Natural gas fracking has been linked to everything from sick cattle to earthquakes. Environmental activists often focus on fracking’s very immediate impacts on water and air quality, something the industry is quick to deny. However, the recent “biblical” floods in Colorado have exposed a less obvious risk of allowing fracking into our communities.
Although you’re not likely to hear about it from the mainstream media, anti-fracking groups on the ground in Colorado have noted a disturbing development: oil and gas wells across Northern Colorado have been submerged by massively swollen rivers. Many drilling sites are still flooded, hampering progress in shutting them down.
Displaced condensate tanks could be seen floating freely down flooded streets near Greeley and Kersey, CO. These tanks are used to store waste liquid from drilling operations… The toxicity of the liquids stored in these tanks is largely unknown because they have been exempted from federal environmental laws.
Preliminary press reports indicate that perhaps as many as 13,000 of the more than 20,000 wells in Weld County may have some degree of flood damage. Many of the wells in this part of the state are believed to store drilling waste liquids in open pits rather in tanks as required in Weld County. Ozone created by leaking methane makes enclosed storage mandatory in Weld County. Not so, out east. Open pits may be widely flooded and disgorging their toxics into waterways.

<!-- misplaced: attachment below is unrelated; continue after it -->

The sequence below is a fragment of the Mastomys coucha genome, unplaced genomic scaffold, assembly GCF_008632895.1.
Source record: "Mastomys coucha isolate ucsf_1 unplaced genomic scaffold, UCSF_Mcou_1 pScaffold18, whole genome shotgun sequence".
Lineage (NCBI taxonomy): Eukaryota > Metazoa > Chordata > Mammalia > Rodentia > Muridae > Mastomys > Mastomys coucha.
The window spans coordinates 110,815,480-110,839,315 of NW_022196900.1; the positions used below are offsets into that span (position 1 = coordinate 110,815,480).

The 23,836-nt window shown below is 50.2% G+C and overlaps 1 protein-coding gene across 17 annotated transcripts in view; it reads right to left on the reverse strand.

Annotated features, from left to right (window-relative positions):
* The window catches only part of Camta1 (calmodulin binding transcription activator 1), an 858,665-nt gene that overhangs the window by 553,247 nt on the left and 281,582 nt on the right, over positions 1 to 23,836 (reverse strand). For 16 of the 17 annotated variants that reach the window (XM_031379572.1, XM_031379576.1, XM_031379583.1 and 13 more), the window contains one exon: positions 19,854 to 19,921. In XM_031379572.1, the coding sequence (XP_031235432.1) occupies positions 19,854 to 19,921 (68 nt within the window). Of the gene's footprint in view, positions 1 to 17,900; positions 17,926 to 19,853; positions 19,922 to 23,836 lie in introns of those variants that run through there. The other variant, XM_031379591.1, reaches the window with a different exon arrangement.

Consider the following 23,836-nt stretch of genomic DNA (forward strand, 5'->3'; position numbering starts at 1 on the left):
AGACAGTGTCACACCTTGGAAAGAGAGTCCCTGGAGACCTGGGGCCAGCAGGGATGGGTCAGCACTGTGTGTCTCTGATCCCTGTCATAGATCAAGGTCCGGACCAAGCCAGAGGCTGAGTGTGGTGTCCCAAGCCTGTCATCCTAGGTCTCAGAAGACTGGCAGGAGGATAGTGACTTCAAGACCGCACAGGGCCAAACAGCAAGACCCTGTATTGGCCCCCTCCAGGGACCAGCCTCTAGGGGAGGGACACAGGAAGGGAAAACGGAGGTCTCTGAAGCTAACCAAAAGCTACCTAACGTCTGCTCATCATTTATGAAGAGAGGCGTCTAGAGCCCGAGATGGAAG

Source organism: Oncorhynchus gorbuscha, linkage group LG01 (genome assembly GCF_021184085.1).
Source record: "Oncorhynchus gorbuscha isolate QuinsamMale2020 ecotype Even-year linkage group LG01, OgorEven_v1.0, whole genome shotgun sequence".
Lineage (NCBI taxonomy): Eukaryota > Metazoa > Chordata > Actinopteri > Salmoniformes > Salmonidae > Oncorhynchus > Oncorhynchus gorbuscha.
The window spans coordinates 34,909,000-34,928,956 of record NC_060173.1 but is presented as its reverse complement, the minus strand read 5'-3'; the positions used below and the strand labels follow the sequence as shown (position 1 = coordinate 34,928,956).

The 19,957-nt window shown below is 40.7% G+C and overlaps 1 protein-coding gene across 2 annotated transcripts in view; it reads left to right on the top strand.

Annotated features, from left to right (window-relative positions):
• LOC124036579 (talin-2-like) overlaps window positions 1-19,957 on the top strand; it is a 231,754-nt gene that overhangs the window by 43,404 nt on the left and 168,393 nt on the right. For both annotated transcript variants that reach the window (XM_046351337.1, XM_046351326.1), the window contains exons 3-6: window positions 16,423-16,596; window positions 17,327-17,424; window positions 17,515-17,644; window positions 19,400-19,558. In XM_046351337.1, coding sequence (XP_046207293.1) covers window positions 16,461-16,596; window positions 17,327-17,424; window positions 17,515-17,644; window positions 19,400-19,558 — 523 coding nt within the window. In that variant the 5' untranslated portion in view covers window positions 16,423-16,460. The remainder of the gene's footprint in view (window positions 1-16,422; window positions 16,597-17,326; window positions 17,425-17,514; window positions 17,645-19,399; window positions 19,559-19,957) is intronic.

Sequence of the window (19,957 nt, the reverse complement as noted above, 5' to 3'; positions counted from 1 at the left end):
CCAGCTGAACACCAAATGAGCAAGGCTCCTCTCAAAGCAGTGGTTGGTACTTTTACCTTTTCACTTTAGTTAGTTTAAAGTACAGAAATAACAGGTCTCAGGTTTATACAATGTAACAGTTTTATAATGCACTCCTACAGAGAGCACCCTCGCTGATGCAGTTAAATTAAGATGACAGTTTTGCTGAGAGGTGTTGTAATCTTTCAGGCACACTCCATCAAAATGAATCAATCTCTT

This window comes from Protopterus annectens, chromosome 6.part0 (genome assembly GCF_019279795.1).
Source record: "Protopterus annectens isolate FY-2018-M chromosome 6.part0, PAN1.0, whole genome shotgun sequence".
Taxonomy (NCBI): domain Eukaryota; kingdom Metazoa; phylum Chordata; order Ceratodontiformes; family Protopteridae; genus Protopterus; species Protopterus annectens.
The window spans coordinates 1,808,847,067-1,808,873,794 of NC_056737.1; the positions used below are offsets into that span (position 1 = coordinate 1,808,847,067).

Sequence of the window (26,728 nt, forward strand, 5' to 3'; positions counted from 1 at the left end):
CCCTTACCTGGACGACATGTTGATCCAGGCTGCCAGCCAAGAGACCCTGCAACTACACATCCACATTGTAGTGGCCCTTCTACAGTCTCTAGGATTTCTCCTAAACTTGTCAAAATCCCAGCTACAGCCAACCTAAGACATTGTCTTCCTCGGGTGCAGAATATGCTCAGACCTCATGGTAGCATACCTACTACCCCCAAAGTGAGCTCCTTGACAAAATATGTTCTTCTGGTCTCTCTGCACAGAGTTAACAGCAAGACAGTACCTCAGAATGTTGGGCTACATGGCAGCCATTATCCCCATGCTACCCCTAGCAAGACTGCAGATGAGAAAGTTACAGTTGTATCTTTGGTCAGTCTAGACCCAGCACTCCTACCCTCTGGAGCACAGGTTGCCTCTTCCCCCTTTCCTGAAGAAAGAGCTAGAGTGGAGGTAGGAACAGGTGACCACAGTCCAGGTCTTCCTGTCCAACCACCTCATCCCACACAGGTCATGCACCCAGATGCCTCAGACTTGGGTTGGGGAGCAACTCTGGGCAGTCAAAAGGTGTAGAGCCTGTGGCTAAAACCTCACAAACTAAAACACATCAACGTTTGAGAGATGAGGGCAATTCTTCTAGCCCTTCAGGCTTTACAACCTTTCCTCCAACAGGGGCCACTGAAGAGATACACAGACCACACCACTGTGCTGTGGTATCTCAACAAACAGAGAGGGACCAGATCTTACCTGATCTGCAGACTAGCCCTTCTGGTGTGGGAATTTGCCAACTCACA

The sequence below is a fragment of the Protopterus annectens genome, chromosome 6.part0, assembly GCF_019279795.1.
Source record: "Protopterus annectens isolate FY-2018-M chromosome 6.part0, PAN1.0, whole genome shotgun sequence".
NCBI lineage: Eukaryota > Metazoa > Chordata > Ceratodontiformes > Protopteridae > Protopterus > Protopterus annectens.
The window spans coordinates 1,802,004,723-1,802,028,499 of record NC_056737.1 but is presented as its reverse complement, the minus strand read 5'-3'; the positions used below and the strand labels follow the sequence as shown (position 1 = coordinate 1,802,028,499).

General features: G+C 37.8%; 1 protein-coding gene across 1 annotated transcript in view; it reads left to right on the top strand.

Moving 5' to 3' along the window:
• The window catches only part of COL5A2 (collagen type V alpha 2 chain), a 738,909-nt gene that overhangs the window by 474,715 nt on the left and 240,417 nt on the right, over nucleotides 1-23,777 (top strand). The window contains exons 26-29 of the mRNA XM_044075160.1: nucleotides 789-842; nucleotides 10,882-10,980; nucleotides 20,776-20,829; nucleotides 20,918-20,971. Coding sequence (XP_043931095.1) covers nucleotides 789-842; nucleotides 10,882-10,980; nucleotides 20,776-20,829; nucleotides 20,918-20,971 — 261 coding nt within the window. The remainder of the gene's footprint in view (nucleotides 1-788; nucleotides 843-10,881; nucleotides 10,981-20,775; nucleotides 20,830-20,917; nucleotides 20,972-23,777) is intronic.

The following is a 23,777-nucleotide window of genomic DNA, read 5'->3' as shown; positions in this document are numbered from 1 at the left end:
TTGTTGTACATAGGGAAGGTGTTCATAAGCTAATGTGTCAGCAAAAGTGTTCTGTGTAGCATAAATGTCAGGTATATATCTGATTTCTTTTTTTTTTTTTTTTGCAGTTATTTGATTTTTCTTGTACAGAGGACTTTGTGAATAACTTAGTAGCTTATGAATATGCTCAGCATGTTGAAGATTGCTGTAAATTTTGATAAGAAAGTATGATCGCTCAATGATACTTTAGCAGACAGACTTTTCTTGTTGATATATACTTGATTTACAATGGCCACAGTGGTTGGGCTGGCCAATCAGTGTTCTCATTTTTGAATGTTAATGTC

The deluge occurred so suddenly, that many of the wells were still open and in operation. Only in the past day or so has progress been made to shut some of them down. Although the oil and gas industry is offering precious little information as to what flooded wells mean for environmental health, they do admit that the damage is too extensive to quantify at this time.
“In many cases operators have added additional security to tanks, such as chaining, to reduce chances they will float with the flood waters,” wrote Todd Hartman, the Colorado Oil and Gas Conservation Commission’s spokesman, in an email to The Coloradoan. “They have also been shutting in wells to stop production and prevent overfilling storage tanks.”
According to the paper, “Gary Wockner, director of the Clean Water Action and Clean Water Fund, said his group is calling for inspections of all compromised wells, once they have been identified. In the wake of the floods, Wockner would like to see new floodplain regulations passed restricting oil and gas development in floodplains — namely, pushing oil and gas development farther from the banks of the Poudre River.”
All images used with permission from East Boulder County United